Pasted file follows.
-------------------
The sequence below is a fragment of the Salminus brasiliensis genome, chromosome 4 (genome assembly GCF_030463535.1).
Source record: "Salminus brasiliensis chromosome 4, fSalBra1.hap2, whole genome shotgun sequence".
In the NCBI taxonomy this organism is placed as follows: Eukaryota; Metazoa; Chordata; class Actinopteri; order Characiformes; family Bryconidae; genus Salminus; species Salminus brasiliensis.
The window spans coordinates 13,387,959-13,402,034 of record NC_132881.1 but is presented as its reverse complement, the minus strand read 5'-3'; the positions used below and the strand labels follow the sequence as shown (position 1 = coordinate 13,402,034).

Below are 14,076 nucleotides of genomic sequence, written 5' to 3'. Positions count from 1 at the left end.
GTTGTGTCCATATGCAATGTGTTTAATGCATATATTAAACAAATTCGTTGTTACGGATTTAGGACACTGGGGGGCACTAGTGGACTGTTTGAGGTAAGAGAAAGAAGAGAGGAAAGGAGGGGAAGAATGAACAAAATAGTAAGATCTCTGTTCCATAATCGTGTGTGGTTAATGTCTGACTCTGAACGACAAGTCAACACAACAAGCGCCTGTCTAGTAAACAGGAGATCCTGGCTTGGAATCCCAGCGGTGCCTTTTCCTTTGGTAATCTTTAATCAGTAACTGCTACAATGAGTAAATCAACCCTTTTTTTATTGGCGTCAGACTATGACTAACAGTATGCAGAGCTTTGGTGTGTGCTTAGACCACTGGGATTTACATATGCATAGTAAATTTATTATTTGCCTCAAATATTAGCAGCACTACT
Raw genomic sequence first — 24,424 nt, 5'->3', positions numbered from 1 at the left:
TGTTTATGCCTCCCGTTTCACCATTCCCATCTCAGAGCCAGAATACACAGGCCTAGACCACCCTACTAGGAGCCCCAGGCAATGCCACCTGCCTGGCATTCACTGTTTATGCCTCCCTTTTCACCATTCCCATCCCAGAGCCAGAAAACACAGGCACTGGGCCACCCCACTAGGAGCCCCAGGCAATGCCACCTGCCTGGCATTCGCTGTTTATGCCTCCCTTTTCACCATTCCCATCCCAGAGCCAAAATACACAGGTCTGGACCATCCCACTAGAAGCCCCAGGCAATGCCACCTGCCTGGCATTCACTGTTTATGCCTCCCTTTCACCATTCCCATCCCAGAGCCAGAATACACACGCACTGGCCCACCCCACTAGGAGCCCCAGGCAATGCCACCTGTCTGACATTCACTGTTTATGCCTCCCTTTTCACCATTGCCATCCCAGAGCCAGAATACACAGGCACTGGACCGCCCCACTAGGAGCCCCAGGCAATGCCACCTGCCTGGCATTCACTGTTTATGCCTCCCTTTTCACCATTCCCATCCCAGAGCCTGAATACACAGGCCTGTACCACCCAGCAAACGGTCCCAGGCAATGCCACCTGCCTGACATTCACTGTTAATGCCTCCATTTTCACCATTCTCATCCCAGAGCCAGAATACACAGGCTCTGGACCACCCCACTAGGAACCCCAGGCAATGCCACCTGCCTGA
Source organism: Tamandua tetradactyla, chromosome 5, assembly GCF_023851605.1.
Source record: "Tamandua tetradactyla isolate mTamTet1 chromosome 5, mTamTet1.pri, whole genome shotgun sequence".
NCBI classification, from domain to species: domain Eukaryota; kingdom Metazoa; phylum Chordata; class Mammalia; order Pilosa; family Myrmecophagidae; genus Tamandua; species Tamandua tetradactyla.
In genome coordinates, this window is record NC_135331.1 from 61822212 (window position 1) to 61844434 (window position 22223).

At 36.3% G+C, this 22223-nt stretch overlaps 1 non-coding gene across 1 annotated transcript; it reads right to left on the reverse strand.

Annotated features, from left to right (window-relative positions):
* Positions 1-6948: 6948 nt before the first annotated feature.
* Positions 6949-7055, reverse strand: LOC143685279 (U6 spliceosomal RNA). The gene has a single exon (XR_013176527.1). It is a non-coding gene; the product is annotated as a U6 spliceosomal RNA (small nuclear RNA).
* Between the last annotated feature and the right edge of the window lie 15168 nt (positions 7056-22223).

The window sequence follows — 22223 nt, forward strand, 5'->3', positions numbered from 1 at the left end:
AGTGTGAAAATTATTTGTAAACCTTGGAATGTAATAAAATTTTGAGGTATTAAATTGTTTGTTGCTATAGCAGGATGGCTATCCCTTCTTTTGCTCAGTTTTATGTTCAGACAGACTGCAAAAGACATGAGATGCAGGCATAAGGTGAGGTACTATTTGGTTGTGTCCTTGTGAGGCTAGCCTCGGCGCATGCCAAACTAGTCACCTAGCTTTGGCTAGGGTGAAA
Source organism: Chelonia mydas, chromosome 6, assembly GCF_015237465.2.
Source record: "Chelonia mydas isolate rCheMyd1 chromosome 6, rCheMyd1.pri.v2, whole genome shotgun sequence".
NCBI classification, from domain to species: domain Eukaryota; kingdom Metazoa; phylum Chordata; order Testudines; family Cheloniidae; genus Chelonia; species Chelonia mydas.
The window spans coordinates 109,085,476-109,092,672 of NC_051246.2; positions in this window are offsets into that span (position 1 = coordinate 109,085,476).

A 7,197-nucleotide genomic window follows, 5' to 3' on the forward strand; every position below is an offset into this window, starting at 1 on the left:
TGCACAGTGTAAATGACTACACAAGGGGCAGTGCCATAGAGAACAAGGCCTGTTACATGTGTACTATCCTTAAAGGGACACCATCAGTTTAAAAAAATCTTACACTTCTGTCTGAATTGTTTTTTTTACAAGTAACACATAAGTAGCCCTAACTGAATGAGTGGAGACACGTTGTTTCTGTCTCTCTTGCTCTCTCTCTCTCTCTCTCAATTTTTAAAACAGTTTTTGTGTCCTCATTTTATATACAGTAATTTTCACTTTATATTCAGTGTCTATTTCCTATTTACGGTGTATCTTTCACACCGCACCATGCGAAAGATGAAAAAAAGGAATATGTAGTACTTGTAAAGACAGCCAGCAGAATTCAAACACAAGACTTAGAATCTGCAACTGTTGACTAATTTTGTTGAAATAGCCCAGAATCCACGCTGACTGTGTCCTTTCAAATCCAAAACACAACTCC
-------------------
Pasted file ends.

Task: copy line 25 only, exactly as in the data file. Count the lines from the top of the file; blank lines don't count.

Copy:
TGCACAGTGTAAATGACTACACAAGGGGCAGTGCCATAGAGAACAAGGCCTGTTACATGTGTACTATCCTTAAAGGGACACCATCAGTTTAAAAAAATCTTACACTTCTGTCTGAATTGTTTTTTTTACAAGTAACACATAAGTAGCCCTAACTGAATGAGTGGAGACACGTTGTTTCTGTCTCTCTTGCTCTCTCTCTCTCTCTCTCAATTTTTAAAACAGTTTTTGTGTCCTCATTTTATATACAGTAATTTTCACTTTATATTCAGTGTCTATTTCCTATTTACGGTGTATCTTTCACACCGCACCATGCGAAAGATGAAAAAAAGGAATATGTAGTACTTGTAAAGACAGCCAGCAGAATTCAAACACAAGACTTAGAATCTGCAACTGTTGACTAATTTTGTTGAAATAGCCCAGAATCCACGCTGACTGTGTCCTTTCAAATCCAAAACACAACTCC